How It Works

How US-CERT gets the word out

Shutterstock image (by Pavel Ignatov): Alert icon.

(Pavel Ignatov / Shutterstock)

When a major vulnerability hits the Web, it is the U.S. Computer Emergency Readiness Team’s job to sound the alarm as quickly and effectively as possible. And given Heartbleed, Shellshock and other menacing revelations, US-CERT has had plenty of clamoring to do in the past year or so.

Internet users can subscribe to four separate US-CERT mailing lists, with “alerts” being the most urgent. Those alerts often include descriptions that are not overly technical so that a non-geek can understand them and take remedial security steps.

For instance, the alert for Heartbleed, the OpenSSL flaw discovered in April 2014, states: “This flaw allows a remote attacker to retrieve private memory of an application that uses the vulnerable OpenSSL library in chunks of 64K at a time.”

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Users can rate the helpfulness of the alert as “yes,” “no” or “somewhat” at the bottom of each update. That feedback is presumably factored into how future alerts are crafted.

Although US-CERT is one of the main disseminators of threat information, it does not work alone. As part of the Department of Homeland Security’s National Cybersecurity and Communications Integration Center, the team has tapped the FBI, the Financial Services Information Sharing and Analysis Center, trusted private firms and a Canadian cyber response center for help in preparing alerts.

Like other federal offices that handle cybersecurity, US-CERT’s effectiveness rests on breaking down bureaucratic barriers so that it can act more quickly on threats, which can spread like wildfire.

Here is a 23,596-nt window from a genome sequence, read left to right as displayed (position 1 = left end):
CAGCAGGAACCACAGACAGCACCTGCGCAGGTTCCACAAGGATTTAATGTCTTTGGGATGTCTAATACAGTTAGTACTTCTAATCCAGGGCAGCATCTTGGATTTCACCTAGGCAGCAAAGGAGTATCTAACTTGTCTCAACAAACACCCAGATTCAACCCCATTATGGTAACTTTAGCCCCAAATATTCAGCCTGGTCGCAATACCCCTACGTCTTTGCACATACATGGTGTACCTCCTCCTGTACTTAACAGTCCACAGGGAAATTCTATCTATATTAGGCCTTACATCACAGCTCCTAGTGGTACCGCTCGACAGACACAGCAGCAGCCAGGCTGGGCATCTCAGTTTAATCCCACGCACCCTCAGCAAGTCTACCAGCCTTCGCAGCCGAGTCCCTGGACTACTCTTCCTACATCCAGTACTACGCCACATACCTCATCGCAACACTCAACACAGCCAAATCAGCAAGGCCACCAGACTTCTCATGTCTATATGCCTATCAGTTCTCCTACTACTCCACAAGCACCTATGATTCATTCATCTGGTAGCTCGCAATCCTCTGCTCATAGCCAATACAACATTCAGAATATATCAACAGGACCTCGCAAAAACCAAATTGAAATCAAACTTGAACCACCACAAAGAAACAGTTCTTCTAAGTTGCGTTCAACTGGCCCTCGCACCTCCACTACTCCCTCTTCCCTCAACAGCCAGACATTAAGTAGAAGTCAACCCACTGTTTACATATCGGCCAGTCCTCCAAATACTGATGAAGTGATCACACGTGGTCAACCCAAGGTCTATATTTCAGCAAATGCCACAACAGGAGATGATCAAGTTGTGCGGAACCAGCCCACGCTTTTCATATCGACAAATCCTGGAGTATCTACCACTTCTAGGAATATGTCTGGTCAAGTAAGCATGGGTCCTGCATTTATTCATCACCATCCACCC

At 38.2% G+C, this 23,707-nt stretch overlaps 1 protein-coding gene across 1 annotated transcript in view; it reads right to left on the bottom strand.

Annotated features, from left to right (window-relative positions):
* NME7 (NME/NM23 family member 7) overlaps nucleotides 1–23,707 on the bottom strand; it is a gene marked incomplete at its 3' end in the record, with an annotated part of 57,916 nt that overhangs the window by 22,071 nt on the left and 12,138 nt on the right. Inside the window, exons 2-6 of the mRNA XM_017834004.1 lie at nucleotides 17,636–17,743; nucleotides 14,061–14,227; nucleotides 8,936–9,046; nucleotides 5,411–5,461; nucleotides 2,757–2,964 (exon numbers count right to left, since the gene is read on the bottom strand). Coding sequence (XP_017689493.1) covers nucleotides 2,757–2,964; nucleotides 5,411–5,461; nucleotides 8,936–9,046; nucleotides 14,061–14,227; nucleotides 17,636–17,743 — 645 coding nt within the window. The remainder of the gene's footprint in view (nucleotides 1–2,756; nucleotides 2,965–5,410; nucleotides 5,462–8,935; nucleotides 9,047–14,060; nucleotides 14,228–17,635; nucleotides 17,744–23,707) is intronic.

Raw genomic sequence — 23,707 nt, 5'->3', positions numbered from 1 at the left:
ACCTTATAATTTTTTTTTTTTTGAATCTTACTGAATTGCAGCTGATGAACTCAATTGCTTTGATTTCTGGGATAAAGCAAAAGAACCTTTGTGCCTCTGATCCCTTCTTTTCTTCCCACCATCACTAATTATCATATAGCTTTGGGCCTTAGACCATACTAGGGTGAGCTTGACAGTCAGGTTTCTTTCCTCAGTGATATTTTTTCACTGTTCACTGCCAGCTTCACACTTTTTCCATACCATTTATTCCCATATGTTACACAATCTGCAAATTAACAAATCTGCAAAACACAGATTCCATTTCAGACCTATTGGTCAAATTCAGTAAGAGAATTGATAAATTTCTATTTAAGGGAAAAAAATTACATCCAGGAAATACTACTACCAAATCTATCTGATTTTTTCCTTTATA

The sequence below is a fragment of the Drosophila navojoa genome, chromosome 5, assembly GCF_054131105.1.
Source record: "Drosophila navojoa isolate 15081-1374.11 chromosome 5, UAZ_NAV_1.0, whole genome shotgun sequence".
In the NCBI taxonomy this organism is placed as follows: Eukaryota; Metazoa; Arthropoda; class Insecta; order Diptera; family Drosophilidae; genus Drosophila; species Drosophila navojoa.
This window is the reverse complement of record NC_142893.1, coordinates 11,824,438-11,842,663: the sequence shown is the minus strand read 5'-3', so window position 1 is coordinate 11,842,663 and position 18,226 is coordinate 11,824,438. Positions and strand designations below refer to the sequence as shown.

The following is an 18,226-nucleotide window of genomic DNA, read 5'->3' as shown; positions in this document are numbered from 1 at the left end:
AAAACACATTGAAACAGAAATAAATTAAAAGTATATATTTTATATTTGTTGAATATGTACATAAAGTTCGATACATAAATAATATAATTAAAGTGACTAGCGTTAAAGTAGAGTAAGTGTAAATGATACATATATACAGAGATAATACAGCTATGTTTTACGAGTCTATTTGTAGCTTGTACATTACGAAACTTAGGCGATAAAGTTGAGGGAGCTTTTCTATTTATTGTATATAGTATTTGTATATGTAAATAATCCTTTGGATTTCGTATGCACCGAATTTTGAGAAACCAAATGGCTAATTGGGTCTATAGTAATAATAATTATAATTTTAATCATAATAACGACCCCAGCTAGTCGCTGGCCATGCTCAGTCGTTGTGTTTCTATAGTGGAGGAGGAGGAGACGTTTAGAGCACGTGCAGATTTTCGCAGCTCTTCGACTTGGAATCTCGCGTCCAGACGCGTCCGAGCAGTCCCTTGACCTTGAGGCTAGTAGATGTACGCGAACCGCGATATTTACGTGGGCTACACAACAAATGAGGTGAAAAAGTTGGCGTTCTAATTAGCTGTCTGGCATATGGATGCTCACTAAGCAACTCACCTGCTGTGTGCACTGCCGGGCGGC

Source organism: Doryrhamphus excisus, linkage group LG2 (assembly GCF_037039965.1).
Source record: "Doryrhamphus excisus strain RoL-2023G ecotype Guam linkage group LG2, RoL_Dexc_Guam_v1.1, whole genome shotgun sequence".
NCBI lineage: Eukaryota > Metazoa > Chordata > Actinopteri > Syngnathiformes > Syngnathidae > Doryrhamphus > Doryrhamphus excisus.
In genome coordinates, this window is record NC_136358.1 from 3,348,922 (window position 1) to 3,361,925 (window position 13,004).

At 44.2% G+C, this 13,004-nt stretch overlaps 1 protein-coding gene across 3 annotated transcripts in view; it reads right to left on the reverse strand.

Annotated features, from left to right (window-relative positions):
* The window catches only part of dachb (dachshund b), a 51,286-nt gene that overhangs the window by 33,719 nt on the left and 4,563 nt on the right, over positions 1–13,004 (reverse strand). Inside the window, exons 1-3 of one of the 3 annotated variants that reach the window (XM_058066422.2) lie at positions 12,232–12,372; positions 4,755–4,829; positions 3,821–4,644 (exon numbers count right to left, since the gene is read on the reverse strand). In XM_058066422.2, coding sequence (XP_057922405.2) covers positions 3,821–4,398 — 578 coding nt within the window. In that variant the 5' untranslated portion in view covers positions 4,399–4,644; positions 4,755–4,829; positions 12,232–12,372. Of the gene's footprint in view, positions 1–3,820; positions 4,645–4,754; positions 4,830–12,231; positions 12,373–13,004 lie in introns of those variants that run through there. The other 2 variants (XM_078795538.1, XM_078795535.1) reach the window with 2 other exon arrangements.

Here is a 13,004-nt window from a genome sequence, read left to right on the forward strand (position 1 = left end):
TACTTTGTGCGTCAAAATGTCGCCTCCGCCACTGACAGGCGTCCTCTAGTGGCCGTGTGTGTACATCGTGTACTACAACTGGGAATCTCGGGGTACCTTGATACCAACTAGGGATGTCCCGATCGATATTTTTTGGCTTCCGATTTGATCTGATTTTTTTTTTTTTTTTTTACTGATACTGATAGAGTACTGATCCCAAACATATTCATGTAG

US-CERT Director Ann Barron-DiCamillo said in a recent interview that industry is always interested in getting information more quickly and with greater context. Therefore, her team is working with intelligence agencies to strip relevant data from classified reports, she added.

Top-secret intelligence reports on cyberthreats contain technical data that is not classified, and separating that information “has been a huge focus, and it’s really helping with the timeliness as well as richer content associated with what we’re sharing,” she said.

About the Author

Sean Lyngaas is an FCW staff writer covering defense, cybersecurity and intelligence issues. Prior to joining FCW, he was a reporter and editor at Smart Grid Today, where he covered everything from cyber vulnerabilities in the U.S. electric grid to the national energy policies of Britain and Mexico. His reporting on a range of global issues has appeared in publications such as The Atlantic, The Economist, The Washington Diplomat and The Washington Post.

Lyngaas is an active member of the National Press Club, where he served as chairman of the Young Members Committee. He earned his M.A. in international affairs from The Fletcher School of Law and Diplomacy at Tufts University, and his B.A. in public policy from Duke University.

Click here for previous articles by Lyngaas, or connect with him on Twitter: @snlyngaas.


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